The untold history of a group of women reporters who revolutionized the narrative of World War II—from Martha Gellhorn, the wife of Ernest Hemingway, to Lee Miller, a Vogue cover model turned war correspondent.
A powerful narrative ... The focus on the human element, from refugees to soldiers to concentration camp survivors, lends their writing a raw and intimate power. Their stories are never simple lists of battle statistics, but journalism at its finest in its mission to take chaotic data and shape it into a coherent narrative ... [A] thoroughly researched book ... Mackrell makes each of these women a vivid character ... This is an important book.
Just as women are so often written out of war, so it seems are the female correspondents. Mackrell corrects this omission admirably with stories of six of the best ... It’s not just foreign correspondents like me who owe these amazing women a debt. Mackrell has done us all a great service by assembling their own fascinating stories. At first I wished she had included more of their work, but perhaps they are better served by leaving us wanting to go off and read firsthand how women see war.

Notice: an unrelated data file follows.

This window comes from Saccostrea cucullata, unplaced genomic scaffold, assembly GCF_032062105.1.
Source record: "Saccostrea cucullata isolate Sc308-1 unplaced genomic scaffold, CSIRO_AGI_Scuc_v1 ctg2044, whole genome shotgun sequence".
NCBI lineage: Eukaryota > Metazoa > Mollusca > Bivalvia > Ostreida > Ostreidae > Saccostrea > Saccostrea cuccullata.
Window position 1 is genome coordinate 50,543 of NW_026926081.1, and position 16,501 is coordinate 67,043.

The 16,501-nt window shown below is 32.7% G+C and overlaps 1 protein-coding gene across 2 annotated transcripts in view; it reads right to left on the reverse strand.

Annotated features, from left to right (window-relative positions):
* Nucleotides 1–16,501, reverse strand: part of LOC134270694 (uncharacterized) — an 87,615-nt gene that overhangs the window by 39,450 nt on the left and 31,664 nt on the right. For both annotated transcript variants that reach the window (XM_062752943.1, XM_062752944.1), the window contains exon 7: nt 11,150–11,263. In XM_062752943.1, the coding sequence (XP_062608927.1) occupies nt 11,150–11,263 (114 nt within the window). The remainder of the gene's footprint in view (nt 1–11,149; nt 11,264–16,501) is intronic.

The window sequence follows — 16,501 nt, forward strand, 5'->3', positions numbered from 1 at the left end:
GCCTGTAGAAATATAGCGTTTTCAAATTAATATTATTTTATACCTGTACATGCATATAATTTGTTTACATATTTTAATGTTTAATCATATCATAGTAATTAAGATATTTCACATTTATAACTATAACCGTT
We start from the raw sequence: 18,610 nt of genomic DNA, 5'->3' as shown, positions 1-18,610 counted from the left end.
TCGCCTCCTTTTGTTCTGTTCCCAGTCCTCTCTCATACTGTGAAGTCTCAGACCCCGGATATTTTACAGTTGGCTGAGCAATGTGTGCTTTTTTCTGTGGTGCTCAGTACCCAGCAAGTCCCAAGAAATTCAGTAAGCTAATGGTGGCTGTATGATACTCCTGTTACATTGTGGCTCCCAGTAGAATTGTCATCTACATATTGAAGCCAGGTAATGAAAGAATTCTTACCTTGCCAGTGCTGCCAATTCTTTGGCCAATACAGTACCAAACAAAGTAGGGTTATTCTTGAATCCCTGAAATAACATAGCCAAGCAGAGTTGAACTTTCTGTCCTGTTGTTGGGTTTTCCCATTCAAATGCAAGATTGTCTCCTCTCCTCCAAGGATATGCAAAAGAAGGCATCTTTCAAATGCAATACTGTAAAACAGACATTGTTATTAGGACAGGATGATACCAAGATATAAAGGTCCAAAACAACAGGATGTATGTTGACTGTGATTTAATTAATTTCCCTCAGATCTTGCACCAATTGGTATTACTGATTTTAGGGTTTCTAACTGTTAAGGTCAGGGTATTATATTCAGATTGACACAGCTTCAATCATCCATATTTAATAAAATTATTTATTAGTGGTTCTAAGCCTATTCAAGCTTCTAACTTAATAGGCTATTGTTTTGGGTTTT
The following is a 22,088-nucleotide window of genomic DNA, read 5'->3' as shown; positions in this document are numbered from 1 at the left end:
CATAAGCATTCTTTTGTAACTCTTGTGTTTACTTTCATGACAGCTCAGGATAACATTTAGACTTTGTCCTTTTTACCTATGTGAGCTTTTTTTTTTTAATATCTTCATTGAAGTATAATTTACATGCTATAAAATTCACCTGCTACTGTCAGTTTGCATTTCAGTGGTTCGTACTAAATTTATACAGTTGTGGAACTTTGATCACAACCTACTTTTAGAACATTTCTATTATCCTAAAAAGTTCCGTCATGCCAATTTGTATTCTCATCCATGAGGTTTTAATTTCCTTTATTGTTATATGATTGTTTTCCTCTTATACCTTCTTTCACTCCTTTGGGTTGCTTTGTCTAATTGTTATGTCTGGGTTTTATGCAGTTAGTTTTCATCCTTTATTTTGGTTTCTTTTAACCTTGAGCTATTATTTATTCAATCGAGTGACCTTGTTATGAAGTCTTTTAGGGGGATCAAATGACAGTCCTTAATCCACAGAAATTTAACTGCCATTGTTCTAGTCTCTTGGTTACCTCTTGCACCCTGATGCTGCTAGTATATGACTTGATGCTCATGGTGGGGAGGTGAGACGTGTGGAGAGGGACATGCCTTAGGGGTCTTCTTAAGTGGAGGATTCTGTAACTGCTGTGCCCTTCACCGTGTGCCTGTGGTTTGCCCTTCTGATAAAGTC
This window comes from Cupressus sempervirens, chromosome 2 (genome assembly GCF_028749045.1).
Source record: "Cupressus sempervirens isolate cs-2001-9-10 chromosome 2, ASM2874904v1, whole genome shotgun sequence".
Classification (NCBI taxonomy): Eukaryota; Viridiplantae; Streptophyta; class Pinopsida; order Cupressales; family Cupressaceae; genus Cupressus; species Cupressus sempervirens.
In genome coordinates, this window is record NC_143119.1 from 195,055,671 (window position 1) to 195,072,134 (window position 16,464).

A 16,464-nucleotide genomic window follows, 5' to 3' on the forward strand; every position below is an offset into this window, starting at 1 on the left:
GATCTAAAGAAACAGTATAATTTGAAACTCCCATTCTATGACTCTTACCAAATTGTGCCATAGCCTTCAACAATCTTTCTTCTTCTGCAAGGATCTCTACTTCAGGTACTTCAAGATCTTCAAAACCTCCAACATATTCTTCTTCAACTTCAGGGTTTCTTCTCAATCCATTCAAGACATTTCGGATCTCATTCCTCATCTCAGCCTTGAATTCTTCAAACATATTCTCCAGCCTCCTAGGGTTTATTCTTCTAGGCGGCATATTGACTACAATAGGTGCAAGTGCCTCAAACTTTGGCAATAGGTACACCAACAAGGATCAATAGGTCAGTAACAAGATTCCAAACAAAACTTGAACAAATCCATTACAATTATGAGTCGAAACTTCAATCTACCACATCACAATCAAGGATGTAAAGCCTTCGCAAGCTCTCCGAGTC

Mackrell...has organized this chronology with scholarly intensity. She brings every moment to life, serving up the women’s views of world war on all fronts...with sizzling realism. The book concludes with a satisfying epilogue to give readers an enlightening look at the later lives of these six courageous correspondents.